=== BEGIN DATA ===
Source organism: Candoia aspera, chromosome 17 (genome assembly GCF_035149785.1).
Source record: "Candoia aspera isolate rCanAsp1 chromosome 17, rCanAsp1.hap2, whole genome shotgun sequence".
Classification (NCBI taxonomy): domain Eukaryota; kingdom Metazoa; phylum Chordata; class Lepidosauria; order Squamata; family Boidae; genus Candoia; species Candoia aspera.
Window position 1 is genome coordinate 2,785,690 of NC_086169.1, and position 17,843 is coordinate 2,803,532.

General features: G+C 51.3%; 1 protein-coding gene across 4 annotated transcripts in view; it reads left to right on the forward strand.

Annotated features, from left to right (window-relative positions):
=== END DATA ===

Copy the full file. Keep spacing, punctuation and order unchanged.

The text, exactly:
Source organism: Candoia aspera, chromosome 17 (genome assembly GCF_035149785.1).
Source record: "Candoia aspera isolate rCanAsp1 chromosome 17, rCanAsp1.hap2, whole genome shotgun sequence".
Classification (NCBI taxonomy): domain Eukaryota; kingdom Metazoa; phylum Chordata; class Lepidosauria; order Squamata; family Boidae; genus Candoia; species Candoia aspera.
Window position 1 is genome coordinate 2,785,690 of NC_086169.1, and position 17,843 is coordinate 2,803,532.

General features: G+C 51.3%; 1 protein-coding gene across 4 annotated transcripts in view; it reads left to right on the forward strand.

Annotated features, from left to right (window-relative positions):